Renate Reinsve on The Worst Person in the World

In Norwegian filmmaker Joachim Trier’s latest, The Worst Person in the World, a star is born with Renate Reinsve, who plays a woman about to turn 30 and drifting between careers and relationships in Oslo. We chat to Reinsve about her rapturous performance

Feature by Anahit Behrooz | 21 Mar 2022
  • The Worst Person in the World

Verdens verste menneske – the worst person in the world – is a commonplace Norwegian expression that implies a rueful sort of culpability. Accidentally stood someone up? Verdens verste menneske. Disappointed a close friend with a thoughtless remark? Verdens verste menneske. A useful little phrase, it speaks to both a self-deprecating strain in Norwegian culture as well as a universal, often quietly buried fear we all share: that it is our fuckups, more than our best efforts, that will ultimately define who we are.

Premiering at Cannes in 2021 amid the hubbub of much louder and wilder films, Joachim Trier’s The Worst Person in the World is a deceptively quiet and aptly-titled affair. Following the eponymous Julie, played by the captivating Renate Reinsve, as she slips between jobs and relationships in an ever-tumbling quest toward self-identity, the acclaimed Norwegian director’s subversive half-romantic comedy, half-coming-of-age tale is delicately crafted and unashamedly quotidian – brimming with the small devastation of everyday people trying to craft everyday magic in their lives.

It was this generous attention to the earnest, incidental ways in which we try and piece together our lives and selves that drew Reinsve to Trier and co-writer Eskil Vogt's script, and to Julie. With her own whirlwind 20s just behind her and close to giving up acting following a rough career patch, the open-hearted and muddled character of Julie was precisely the kind of authentic role Reinsve had been craving – even if she didn’t realise quite what a life it would take on.

“I didn't actually know that Joachim was trying to make a perverted romantic comedy with a lot of deep existential themes,” she laughs. “But I knew he wanted both the Bergman tragedy sphere and levity. For me, comedy is about taking life seriously because you need comedy to laugh about how messy and hard life is: the confusion between being a human being with needs and raw emotion and trying to be in a society.

“I feel Julie is in between,” Reinsve adds. “She doesn't know how to belong or how to fit in yet. She's very vulnerable and very seeking, and she's letting herself be in that position where everything is chaotic. But I really wanted that to be a strong place to be. People now need to have opinions all the time, and they need to shout the loudest to be heard. And you lose so much nuance, so much ambiguity by that.”

In the past few years, there has been a spate of female-centred art trying to claim back this ambiguity, giving space and forensic consideration to the act of becoming rather than having already become. In the very first ten minutes of Trier’s film, Julie tries on identities and lifestyles like worn denim jackets and thrifted gowns, attempting to find one that might suit her; previous lives as a medical student and artsy, pink-haired photographer are abandoned by the wayside. Joining the ranks of Fleabag, Queenie and Licorice Pizza, The Worst Person in the World pulls the coming-of-age story away from the teenage sphere and toward the realm of young womanhood, giving weight to the idea that growing up is a Sisyphean task we never quite complete.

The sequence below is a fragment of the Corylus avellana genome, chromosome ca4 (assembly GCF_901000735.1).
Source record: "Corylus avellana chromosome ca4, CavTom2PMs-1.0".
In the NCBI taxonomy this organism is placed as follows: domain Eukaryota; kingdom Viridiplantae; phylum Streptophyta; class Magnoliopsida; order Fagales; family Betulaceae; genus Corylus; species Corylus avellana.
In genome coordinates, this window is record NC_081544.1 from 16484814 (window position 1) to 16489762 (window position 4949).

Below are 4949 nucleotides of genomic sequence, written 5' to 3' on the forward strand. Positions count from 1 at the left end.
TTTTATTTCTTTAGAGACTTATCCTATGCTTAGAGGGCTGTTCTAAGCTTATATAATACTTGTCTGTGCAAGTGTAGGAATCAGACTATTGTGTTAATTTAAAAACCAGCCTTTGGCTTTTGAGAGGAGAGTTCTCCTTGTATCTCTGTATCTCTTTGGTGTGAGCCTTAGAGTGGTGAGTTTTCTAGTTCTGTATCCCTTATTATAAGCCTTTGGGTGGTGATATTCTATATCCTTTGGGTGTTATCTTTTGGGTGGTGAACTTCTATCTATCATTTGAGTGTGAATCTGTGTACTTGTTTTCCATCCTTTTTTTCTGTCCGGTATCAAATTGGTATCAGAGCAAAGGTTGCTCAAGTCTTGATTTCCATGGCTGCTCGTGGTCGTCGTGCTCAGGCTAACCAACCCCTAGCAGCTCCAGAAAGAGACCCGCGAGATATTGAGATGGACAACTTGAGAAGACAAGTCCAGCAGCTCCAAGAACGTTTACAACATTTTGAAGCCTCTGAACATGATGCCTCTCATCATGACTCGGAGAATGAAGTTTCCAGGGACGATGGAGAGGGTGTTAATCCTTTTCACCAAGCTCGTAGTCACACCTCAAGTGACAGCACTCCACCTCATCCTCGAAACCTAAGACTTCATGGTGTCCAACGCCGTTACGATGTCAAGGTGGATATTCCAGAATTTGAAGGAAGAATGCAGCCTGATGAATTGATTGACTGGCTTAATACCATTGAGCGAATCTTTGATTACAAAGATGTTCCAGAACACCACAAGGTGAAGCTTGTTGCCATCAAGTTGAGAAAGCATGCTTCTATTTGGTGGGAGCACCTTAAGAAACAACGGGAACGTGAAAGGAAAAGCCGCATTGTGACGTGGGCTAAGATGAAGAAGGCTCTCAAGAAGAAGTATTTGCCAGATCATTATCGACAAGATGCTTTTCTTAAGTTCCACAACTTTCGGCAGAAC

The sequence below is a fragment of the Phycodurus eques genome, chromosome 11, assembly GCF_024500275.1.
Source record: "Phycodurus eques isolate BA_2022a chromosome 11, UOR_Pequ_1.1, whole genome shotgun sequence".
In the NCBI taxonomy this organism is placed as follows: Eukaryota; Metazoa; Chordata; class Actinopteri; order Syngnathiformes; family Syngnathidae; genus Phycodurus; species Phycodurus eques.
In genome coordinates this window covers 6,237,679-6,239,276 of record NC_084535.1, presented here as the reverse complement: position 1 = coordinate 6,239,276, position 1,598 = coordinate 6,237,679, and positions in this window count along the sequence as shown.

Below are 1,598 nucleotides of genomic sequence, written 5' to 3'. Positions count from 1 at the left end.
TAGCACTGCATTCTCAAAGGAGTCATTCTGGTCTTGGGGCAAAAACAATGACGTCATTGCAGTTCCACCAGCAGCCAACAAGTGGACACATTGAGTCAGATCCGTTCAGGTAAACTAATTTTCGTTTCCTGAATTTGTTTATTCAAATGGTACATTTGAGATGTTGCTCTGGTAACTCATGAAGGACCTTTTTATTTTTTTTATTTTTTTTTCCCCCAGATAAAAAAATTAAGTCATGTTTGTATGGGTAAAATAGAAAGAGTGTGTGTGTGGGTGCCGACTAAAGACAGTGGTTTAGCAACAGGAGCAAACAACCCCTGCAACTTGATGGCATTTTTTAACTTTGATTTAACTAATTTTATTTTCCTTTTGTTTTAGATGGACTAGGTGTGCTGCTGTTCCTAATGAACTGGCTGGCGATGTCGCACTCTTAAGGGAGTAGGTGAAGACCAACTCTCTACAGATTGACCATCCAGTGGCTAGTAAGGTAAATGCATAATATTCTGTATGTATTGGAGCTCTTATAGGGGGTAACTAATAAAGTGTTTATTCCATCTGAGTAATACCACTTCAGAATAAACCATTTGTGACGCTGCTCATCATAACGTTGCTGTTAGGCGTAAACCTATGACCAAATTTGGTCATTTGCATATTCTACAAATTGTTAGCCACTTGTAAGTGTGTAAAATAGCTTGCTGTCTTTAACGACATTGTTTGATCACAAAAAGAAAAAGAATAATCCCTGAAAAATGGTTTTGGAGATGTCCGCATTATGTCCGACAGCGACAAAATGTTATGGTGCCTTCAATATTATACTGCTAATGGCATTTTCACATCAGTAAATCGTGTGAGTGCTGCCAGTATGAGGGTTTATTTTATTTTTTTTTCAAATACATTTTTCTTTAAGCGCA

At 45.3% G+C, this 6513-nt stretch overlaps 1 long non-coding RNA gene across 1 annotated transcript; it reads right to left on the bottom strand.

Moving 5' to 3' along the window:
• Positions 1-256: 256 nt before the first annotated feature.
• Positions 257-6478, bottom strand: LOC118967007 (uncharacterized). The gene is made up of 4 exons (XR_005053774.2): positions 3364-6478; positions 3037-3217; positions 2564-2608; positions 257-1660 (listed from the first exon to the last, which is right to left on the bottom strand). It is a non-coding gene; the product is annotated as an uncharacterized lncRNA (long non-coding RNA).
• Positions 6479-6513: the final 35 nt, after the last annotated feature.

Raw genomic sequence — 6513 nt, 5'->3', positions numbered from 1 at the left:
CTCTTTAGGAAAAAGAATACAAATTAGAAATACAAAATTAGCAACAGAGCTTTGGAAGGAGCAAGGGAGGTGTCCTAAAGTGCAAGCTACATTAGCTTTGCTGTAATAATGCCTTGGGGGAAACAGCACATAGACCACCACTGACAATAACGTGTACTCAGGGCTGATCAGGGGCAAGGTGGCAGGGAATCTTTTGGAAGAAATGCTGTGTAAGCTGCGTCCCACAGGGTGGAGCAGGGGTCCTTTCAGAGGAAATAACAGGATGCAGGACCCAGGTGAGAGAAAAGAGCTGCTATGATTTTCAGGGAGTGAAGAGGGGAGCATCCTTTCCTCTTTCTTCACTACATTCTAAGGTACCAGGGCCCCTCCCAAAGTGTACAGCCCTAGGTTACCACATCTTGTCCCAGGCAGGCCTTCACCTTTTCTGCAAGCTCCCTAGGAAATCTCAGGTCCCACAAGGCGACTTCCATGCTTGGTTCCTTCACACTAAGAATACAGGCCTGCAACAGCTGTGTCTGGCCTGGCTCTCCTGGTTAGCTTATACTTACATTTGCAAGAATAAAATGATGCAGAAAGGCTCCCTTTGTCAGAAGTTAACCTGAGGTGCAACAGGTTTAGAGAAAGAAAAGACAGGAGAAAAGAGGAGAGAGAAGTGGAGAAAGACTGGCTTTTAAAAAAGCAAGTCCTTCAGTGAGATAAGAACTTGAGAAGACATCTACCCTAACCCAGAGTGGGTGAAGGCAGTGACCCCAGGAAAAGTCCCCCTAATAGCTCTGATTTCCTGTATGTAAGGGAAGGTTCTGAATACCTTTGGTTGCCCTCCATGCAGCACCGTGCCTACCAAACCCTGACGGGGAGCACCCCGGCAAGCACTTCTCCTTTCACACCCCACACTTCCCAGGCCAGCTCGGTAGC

What all of these works share is an interest in what it means to grow and craft female selfhood both in relation to and beyond male validation. Two men, the logical and intelligent Aksel and the sweetly romantic Eivind, come into Julie’s orbit, yet the collision of their paths is not just an ode to the life-changing, worlds-ruining electricity of love, but also the easy danger of shaping yourself around someone else’s gaze. “I feel like a spectator in my own life,” Julie says tearfully to Aksel. “Like I’m playing a supporting role.”

“Julie is in such a desperate search to find herself and her identity that she falls a little in love with the way that they see her,” Reinsve says. “She needs to be seen and to be defined to feel like she is something, and that's why she also leaves relationships. Because she doesn’t want to be defined. She realises that she can't find her identity or accept herself through someone else's eyes.”

Ultimately, it is this examination of all the difficult, incomplete, vulnerable ways we love ourselves and others that makes The Worst Person in the World so arrestingly honest: in love, we can be both the best and worst person in the world, sometimes all at once. 'It's a beam, it's a void, it's a hunch, it's a hope,' Art Garfunkel sings over the end credits. 'It's the end of the strain, it's the joy in your heart.' Life, as Reinsve’s Julie reminds us, is merely a series of things and people and moments and sharp feelings, happening one after the other. And amid the chaos, we can only muddle through – trying desperately, for better or worse, to become ourselves.

The Worst Person in the World had its Scottish premiere at Glasgow Film Festival; the film is released in cinemas 25 Mar, and streaming from 13 May via MUBI; certificate 15

For more on The Worst Person in the World, listen to the latest episode of The Cineskinny podcast wherever you get your podcasts